@article{geo-word-clouds:2016, title = {Geo Word Clouds}, author = {K.A. Buchin and D.J.A. Creemers and A. Lazzarotto and B. Speckmann and J.J.H.M. Wulms}, year = {2016}, bookTitle = {2016 IEEE Pacific Visualization Symposium (PacificVis), 19-22 April 2016, Taipei, Taiwan },}
Continuous Integration in GITHUB: Experiences with TRAVIS-CI
B.N. Vasilescu, S.B. van Schuylenburg, Jules Wulms, A. Serebrenik, and M.G.J. Brand, van den. Benevol 2014 (Seminar on Software Evolution in Belgium and the Netherlands, Amsterdam, The Netherlands, November 27-28, 2014),
pp. 12—13,
2014.
@article{continuous-integration-in-github-experiences-with-travis-ci:2014, title = {Continuous Integration in GITHUB: Experiences with TRAVIS-CI}, author = {B.N. Vasilescu and S.B. van Schuylenburg and Jules Wulms and A. Serebrenik and M.G.J. Brand, van den}, year = {2014}, bookTitle = {Benevol 2014 (Seminar on Software Evolution in Belgium and the Netherlands, Amsterdam, The Netherlands, November 27-28, 2014)},}
Continuous Integration in a Social-Coding World: Empirical Evidence from GitHub
B.N. Vasilescu, S.B. van Schuylenburg, Jules Wulms, A. Serebrenik, and M.G.J. Brand, van den. 30th International Conference on Software Maintenance and Evolution (ICSME 2014), Victoria, BC, Canada, September 29-October 3, 2014,
pp. 401—405,
2014.
Continuous integration is a software engineering practice of frequently merging all developer working copies with a shared main branch, e.g., several times a day. With the advent of GitHub, a platform well known for its "social coding" features that aid collaboration and sharing, and currently the largest code host in the open source world, collaborative software development has never been more prominent. In GitHub development one can distinguish between two types of developer contributions to a project: direct ones, coming from a typically small group of developers with write access to the main project repository, and indirect ones, coming from developers who fork the main repository, update their copies locally, and submit pull requests for review and merger. In this paper we explore how GitHub developers use continuous integration as well as whether the contribution type (direct versus indirect) and different project characteristics (e.g., main programming language, or project age) are associated with the success of the automatic builds.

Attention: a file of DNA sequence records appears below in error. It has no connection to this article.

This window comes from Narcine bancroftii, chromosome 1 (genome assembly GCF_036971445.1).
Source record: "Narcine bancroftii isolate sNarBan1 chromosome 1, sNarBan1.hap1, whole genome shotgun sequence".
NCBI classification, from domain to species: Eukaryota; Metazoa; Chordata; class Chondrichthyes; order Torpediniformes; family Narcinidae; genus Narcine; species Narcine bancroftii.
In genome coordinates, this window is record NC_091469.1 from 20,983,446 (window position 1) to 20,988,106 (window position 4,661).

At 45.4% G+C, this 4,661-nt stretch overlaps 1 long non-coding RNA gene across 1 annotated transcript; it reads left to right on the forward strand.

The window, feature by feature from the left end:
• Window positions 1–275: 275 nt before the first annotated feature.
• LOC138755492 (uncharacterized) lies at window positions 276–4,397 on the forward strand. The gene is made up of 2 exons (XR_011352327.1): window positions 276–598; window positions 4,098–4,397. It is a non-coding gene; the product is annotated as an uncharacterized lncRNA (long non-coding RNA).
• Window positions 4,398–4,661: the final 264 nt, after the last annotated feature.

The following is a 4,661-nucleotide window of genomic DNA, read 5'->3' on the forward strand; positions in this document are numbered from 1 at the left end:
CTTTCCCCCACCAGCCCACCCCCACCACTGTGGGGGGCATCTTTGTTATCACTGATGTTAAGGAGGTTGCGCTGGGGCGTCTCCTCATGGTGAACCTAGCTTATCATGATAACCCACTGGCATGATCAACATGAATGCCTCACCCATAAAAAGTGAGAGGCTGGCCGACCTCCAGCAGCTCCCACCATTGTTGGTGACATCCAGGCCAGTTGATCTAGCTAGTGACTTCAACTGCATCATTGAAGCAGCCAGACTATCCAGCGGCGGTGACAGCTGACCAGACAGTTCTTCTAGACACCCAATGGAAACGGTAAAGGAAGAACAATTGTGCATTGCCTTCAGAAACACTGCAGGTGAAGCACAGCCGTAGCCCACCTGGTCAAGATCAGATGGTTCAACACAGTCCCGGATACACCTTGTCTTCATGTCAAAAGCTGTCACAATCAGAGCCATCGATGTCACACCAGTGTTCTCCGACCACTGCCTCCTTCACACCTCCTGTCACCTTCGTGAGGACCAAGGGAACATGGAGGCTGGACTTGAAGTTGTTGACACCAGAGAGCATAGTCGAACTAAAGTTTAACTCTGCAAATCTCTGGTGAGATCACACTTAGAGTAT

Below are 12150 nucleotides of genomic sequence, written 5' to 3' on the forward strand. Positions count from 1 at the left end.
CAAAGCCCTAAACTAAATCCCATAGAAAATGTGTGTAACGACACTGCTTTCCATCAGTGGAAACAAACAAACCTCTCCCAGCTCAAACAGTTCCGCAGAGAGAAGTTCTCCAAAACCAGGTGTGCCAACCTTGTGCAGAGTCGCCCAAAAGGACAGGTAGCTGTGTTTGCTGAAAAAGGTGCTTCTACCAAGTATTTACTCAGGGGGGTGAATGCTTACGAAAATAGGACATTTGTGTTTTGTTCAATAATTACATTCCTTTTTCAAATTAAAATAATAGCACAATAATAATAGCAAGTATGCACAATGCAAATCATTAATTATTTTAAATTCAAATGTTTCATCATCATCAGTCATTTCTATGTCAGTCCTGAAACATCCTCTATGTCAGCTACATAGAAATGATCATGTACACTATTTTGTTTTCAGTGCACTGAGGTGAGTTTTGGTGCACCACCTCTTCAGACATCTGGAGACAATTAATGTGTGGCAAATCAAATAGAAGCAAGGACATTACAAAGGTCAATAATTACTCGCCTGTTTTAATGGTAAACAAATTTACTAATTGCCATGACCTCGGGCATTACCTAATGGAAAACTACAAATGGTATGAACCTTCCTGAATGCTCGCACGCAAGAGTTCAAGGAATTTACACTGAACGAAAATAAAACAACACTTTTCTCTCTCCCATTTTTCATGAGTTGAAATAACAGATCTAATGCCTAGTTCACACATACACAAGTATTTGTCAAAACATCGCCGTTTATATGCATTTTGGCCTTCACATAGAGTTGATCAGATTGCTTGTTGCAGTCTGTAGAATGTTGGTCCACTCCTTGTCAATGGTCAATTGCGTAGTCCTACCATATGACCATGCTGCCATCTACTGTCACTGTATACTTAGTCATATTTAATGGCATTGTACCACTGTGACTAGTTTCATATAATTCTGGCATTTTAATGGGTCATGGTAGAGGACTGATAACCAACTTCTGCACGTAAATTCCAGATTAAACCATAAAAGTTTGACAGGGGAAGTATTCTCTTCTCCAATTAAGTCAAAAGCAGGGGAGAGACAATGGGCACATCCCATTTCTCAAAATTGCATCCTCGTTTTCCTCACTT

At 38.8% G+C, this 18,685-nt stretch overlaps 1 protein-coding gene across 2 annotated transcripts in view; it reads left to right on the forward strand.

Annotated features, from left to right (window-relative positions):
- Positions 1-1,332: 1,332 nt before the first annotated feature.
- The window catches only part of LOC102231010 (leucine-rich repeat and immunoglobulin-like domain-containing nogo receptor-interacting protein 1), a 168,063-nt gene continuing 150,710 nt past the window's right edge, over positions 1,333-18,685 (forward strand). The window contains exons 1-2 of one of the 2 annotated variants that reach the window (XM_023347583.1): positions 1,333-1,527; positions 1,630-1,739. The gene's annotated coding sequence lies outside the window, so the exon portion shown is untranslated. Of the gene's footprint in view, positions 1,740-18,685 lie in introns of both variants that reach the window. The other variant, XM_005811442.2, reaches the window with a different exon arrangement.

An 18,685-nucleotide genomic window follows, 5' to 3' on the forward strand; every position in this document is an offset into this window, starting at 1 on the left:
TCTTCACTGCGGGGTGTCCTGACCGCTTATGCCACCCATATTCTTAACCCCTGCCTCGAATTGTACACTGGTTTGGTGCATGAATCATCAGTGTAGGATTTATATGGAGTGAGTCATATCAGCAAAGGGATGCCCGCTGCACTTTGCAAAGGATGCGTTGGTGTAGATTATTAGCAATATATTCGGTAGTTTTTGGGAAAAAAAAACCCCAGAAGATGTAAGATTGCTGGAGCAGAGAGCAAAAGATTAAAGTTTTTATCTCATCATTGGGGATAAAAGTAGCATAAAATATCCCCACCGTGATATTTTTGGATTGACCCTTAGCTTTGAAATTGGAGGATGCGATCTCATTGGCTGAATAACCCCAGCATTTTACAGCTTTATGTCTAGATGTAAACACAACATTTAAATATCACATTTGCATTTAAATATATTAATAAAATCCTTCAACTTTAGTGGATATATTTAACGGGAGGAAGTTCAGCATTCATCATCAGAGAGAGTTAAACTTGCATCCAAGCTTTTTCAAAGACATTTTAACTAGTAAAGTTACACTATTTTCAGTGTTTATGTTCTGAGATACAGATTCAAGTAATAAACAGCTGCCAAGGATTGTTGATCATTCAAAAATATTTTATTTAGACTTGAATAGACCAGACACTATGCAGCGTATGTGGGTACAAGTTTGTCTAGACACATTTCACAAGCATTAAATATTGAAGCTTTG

@article{continuous-integration-in-a-social-coding-world-empirical-evidence-from-github:2014, title = {Continuous Integration in a Social-Coding World: Empirical Evidence from GitHub}, author = {B.N. Vasilescu and S.B. van Schuylenburg and Jules Wulms and A. Serebrenik and M.G.J. Brand, van den}, year = {2014}, bookTitle = {30th International Conference on Software Maintenance and Evolution (ICSME 2014), Victoria, BC, Canada, September 29-October 3, 2014},}
Master's Thesis
Jules Wulms, Lower bounds for preprocessing algorithms based on protrusion replacement, TU Eindhoven, 2016, PDF